In direct contrast to the way the city handled the blizzard that brought New York City to a grinding halt during Christmas of last year, the Bloomberg administration went into no-nonsense proactive mode with Hurricane Irene.
And as a result, the city was much better equipped and prepared to handle what could have been a terrible disaster.
We heard some grumbling that taking the unprecedented action to shut down the entire mass transit system at noon on Saturday was overreacting, but shutting down the system proved to be a necessity, as this photo of flooding on the N line in south Brooklyn that was sent to us by the MTA press office proves.
Besides, it was a weekend and many people who may have had to work were likely excused, as businesses were shut down. And by shutting down the system entirely, it no doubt made it possible for the MTA to get the whole system up and running, for the most part, by the Monday morning rush, as the agency didn't have to deal with stalled trains on the tracks or subway cars stuck in flooded train yards.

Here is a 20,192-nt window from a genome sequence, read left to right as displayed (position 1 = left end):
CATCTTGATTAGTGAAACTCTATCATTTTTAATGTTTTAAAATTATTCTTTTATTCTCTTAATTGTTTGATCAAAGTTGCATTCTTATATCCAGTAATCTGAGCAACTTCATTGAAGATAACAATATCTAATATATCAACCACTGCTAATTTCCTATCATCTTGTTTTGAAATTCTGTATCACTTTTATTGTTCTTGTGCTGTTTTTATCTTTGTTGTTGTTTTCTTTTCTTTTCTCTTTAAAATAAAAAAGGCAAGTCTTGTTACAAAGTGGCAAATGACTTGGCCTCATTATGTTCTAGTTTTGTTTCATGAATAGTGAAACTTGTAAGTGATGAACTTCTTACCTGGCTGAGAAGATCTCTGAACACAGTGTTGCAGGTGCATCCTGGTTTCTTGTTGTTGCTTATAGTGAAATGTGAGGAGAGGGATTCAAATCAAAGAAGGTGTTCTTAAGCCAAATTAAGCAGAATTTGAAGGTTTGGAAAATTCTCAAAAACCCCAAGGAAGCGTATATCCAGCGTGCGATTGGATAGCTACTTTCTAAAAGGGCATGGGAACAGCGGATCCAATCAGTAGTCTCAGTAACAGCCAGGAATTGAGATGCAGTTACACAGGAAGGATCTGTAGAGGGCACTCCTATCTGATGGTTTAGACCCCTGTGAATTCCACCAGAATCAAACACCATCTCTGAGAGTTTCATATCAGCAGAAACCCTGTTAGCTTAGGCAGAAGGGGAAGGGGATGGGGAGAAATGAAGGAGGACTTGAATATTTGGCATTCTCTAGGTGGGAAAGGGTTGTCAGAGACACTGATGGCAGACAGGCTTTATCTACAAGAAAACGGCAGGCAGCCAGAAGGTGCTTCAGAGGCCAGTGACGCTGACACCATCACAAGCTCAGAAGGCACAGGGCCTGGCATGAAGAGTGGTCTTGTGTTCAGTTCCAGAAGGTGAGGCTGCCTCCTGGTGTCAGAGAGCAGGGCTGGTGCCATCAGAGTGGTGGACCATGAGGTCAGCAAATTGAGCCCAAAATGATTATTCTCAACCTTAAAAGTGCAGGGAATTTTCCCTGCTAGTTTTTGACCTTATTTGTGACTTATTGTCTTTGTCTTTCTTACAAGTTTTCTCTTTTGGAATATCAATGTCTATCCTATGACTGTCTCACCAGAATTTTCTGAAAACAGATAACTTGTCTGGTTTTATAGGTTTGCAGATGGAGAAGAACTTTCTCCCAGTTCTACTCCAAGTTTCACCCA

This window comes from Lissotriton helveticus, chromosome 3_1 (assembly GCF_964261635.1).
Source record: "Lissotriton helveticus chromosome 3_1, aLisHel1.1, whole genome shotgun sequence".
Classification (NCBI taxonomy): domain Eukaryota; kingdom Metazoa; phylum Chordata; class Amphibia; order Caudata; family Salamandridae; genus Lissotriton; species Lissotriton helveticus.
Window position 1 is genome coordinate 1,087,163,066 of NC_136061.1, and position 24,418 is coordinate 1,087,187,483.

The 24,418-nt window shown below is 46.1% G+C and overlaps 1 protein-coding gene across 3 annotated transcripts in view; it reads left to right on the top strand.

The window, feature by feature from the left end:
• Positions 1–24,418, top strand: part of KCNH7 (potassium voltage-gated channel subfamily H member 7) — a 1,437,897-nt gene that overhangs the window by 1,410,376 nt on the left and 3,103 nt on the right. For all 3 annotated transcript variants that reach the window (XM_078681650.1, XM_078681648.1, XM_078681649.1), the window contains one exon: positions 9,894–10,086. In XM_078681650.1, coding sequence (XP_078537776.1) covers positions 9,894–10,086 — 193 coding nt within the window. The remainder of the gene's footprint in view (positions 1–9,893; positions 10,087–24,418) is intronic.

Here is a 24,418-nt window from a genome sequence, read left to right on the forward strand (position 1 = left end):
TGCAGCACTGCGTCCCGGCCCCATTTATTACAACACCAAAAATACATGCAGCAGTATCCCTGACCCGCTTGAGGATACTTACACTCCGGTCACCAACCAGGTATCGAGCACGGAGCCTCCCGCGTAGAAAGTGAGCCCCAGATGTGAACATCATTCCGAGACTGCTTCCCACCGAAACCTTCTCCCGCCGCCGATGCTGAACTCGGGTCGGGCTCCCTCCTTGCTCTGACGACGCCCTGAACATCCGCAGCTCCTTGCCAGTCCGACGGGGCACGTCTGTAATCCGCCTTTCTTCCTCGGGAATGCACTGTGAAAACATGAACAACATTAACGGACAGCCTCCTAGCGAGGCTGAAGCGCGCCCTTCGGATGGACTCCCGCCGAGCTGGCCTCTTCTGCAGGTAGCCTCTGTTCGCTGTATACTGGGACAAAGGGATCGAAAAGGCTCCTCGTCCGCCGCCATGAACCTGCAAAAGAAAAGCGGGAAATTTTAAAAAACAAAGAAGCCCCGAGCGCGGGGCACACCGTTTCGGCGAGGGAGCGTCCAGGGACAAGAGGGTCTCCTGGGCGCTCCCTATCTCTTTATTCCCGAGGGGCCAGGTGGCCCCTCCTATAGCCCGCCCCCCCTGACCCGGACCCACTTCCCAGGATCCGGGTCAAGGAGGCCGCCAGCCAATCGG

In fact, if the mass transit system wasn't ready for the morning rush, for many folks across the city that would have been the most disruptive effect of Hurricane Irene.
Likewise, ordering the mandatory evacuations of several low-lying areas in the city may have been harsh, but it sent the message to residents that this storm wasn't anything to be taken lightly, and if you chose to stay in potentially dangerous parts of the city, you had better prepare for the worst.
In the end, thankfully, Hurricane Irene didn't completely live up to its hype in New York City, but if it had, the city would have been able to cope.